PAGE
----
You can make tofu taste like Italian sausage. You can toy with the texture, just a speck, so that a person eating your tofu chili will barely notice the curdled soy product.
This works best if the vegetarian grub is served with a seductive red wine—one that holds up to the challenge, complementing chili, cumin, onion and black beans.
The Murg wine is a kitchen-sink blend. It has a funky hue I call Barney purple. Sharply acidic nose. Medium body. Tangy zingy zang on the finish.
I don’t know what’s in it. The bottle copy offers no hints; it merely plays on another Snagglepuss catch line, “Exit stage left.” (The label says: “Don’t Exit! Our animated blend is at the Stage where it is drinkable now, or may be Left for a few years.” The underlining and quirky capitalization is original to label text.) Nor does the Twisted Oak website give me clues as to which grape varietals went into this wine.
Wine is complicated, mysterious. So is life. These days, my world is full of intriguing new pairings.
My husband, Dave, and I have lived the commuter-marriage life for five years now. That has translated to weekend honeymoons with hiking, cooking, art, music, movies and wine sipped in languid bliss under star-studded skies.
On a together weekend, Dave might leave Reno early, drive all day and meet me at a wine bar for happy hour. Then we’ll pick up juicy ribeye steaks and grill them on the deck. We’d steam an artichoke for our appetizer. Bake a loaf of fresh bread. Pop open a delectable cabernet sauvignon.
Anyone jealous yet? You should be.
But the times, they are rearrangin’. In recent months, I’ve transitioned from living alone to living with adult children, their dogs and an infant. This has added a hearty dose of reality to honeymoon weekends.
Dave arrived for a recent visit early and headed straight to the house. I was at work. The dogs barked and wagged. He cleaned, did laundry, made my bed. He held our daughter’s newborn baby—pure bliss—while she kept an optometrist appointment.
We met at a bank to do some financial hoo-ha-ing. Finally, we went to the wine bar, a teensy bit exhausted. A 2009 Moonstone Crossing Amador County mourvedre revived us with its earthy fruits.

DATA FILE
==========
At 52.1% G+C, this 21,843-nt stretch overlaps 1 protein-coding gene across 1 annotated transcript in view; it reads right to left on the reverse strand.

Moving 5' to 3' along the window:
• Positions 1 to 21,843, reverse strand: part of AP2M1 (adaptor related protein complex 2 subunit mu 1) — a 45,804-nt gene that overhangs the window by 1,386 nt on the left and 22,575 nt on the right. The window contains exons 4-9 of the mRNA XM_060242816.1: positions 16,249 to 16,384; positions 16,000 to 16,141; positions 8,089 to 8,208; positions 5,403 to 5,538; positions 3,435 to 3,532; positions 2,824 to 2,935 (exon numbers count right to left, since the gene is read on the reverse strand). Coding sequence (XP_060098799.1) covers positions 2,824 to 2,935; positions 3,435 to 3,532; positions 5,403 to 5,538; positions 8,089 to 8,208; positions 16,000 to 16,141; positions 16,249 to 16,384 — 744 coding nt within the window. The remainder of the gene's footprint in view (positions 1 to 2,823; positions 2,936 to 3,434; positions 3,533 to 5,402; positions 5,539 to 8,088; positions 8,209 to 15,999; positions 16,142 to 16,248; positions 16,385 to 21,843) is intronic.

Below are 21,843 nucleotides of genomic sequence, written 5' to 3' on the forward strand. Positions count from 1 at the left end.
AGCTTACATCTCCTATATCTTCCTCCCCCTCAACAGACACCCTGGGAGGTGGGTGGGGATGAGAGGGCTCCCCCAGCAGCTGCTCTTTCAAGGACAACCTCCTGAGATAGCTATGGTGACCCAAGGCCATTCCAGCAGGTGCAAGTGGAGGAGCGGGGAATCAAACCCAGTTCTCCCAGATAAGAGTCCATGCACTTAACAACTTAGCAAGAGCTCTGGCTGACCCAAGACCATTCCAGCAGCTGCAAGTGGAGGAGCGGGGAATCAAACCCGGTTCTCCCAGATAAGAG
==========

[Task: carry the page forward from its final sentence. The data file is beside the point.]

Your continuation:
That night, we ate pumpkin soup and pasta.
The next night, we enjoyed broccoli pizza.
On Day Three, I concocted a giant pot of tofu chili. Did I mention that my adult children are vegetarians? As you might have guessed from the previous mention of steak, Dave and I are not. At least not yet.
Our household’s meals are generally vegetarian-friendly. A meat option is a rare addition to the menu.
No one is stopping us from eating meat. In fact, next time Dave comes, I might buy juicy steaks. But given the influence of my new roomies, I’ve been eating less meat—almost no red meat at all. Dave and I had both been complaining about red meat hangovers—the digestive unpleasantness that lasts for 12 to 18 hours after ingesting seared cow flesh.
Worse than slight intestinal discomfort is the possibility that something far more diabolical is going on in one’s bowels after a red-meat encounter. Cancer experts who rigorously reviewed hundreds of scientific studies have concluded that red meats are strongly linked to colorectal cancer. Red-meat consumption is also linked to lung, esophageal, stomach and pancreatic cancer.
Yeah, I know. Everything causes cancer. We’re all going to die of something. Life is 100 percent fatal.
Changing diet might mean changing a person’s experience of wine. I enjoy bites of juicy red meat between sips of a fine cab. Tannic red wines, with their astringent mouth feel, pair well with meat. One theory explains that the fatty texture of meat is balanced by the dry feel of the wine.
That said, I feel I’ve barely touched the possibilities of meat-free wine pairings. A vegetarian website offers such pairings for even the reddest of reds. A cabernet sauvignon, for example, might pair well with grilled veggies, barbecue sauces, garlicky things, and aged or stinky cheeses.
Still, I’m drooling over Twisted Oak’s website suggestions for Murgatroyd. The list begins with tri-tip marinated in “Murginade!” (That’s soy sauce, ginger and honey.) They also suggest “a nice cigar lamb osso bucco (and) Asian-style marinated flank steak, served over a bed of angel hair pasta with horseradish cream.”
Oh meat, meat, delicious meat.
By the way, I ended up calling the winery to find out what’s in the 2011 Murg. After putting me on hold for research, a friendly wine-room employee parsed the blend out at 60 percent petit verdot, 20 percent cabernet sauvignon and 20 petite sirah.
OK, on to the secrets of tofu alteration: To transform tofu from the realm of slices, slabs and cubes, freeze it. This alters the texture of the curdled soy. Thaw it. Squeeze the water out. Break it up into bits and globs that almost resemble ground beef. Season with garlic, soy sauce and any spices that go with what you’re cooking. I used chili sauce, cayenne pepper, thyme, oregano, dried parsley, salt, black pepper, cumin and fennel. Toss this concoction until the tofu bits are evenly coated. Sear the tofu in olive oil until it gets as brown and crispy as you desire.
Then add to soup. I made this batch of chili with tomatoes from Dave’s garden, and beans that I soaked and boiled in salt, pepper, garlic, cumin and Sriracha. I sautéed onions, garlic, bell peppers, jalapeno and two stalks of celery, and tossed those in as well. Until we added cheese and sour cream later, this qualified as vegan chili.
Dave said he enjoyed the batch. “Tofu?” he said. “Not bad.”
The wine paired well with the soup’s heat and spice. Berries, currant and nutmeg are flavors suggested on the wine’s back label, the text of which concludes with one last bit of fun:
“Snaggle your puss anytime. Heavens to Murgatroyd!”